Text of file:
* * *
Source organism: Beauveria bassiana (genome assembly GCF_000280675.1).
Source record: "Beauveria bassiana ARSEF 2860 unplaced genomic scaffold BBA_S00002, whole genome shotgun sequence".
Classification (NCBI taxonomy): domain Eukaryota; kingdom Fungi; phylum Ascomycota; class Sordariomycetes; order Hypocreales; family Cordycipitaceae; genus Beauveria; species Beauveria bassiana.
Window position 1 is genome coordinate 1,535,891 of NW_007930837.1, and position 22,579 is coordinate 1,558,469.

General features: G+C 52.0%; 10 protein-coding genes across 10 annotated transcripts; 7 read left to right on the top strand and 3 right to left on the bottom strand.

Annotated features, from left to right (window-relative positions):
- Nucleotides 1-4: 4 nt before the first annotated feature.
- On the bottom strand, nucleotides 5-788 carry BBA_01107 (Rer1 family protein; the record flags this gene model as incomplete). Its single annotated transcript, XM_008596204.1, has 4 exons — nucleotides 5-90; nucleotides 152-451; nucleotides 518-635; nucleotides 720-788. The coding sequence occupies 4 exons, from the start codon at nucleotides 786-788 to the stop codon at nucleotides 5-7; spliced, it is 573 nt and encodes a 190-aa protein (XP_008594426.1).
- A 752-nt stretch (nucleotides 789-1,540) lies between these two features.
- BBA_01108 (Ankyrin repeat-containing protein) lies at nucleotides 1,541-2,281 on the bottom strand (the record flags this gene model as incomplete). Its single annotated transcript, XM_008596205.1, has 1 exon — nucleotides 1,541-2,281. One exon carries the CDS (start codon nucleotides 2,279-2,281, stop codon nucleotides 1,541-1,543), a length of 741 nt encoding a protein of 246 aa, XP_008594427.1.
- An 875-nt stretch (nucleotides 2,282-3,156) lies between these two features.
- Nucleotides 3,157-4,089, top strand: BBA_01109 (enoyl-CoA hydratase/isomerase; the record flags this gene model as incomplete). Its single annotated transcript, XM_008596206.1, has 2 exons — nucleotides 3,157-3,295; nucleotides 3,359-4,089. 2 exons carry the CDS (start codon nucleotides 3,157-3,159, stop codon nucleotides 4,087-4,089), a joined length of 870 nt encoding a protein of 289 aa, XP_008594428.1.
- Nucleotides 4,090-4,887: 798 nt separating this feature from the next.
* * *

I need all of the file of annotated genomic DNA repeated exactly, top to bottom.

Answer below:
Source organism: Beauveria bassiana (genome assembly GCF_000280675.1).
Source record: "Beauveria bassiana ARSEF 2860 unplaced genomic scaffold BBA_S00002, whole genome shotgun sequence".
Classification (NCBI taxonomy): domain Eukaryota; kingdom Fungi; phylum Ascomycota; class Sordariomycetes; order Hypocreales; family Cordycipitaceae; genus Beauveria; species Beauveria bassiana.
Window position 1 is genome coordinate 1,535,891 of NW_007930837.1, and position 22,579 is coordinate 1,558,469.

General features: G+C 52.0%; 10 protein-coding genes across 10 annotated transcripts; 7 read left to right on the top strand and 3 right to left on the bottom strand.

Annotated features, from left to right (window-relative positions):
- Nucleotides 1-4: 4 nt before the first annotated feature.
- On the bottom strand, nucleotides 5-788 carry BBA_01107 (Rer1 family protein; the record flags this gene model as incomplete). Its single annotated transcript, XM_008596204.1, has 4 exons — nucleotides 5-90; nucleotides 152-451; nucleotides 518-635; nucleotides 720-788. The coding sequence occupies 4 exons, from the start codon at nucleotides 786-788 to the stop codon at nucleotides 5-7; spliced, it is 573 nt and encodes a 190-aa protein (XP_008594426.1).
- A 752-nt stretch (nucleotides 789-1,540) lies between these two features.
- BBA_01108 (Ankyrin repeat-containing protein) lies at nucleotides 1,541-2,281 on the bottom strand (the record flags this gene model as incomplete). Its single annotated transcript, XM_008596205.1, has 1 exon — nucleotides 1,541-2,281. One exon carries the CDS (start codon nucleotides 2,279-2,281, stop codon nucleotides 1,541-1,543), a length of 741 nt encoding a protein of 246 aa, XP_008594427.1.
- An 875-nt stretch (nucleotides 2,282-3,156) lies between these two features.
- Nucleotides 3,157-4,089, top strand: BBA_01109 (enoyl-CoA hydratase/isomerase; the record flags this gene model as incomplete). Its single annotated transcript, XM_008596206.1, has 2 exons — nucleotides 3,157-3,295; nucleotides 3,359-4,089. 2 exons carry the CDS (start codon nucleotides 3,157-3,159, stop codon nucleotides 4,087-4,089), a joined length of 870 nt encoding a protein of 289 aa, XP_008594428.1.
- Nucleotides 4,090-4,887: 798 nt separating this feature from the next.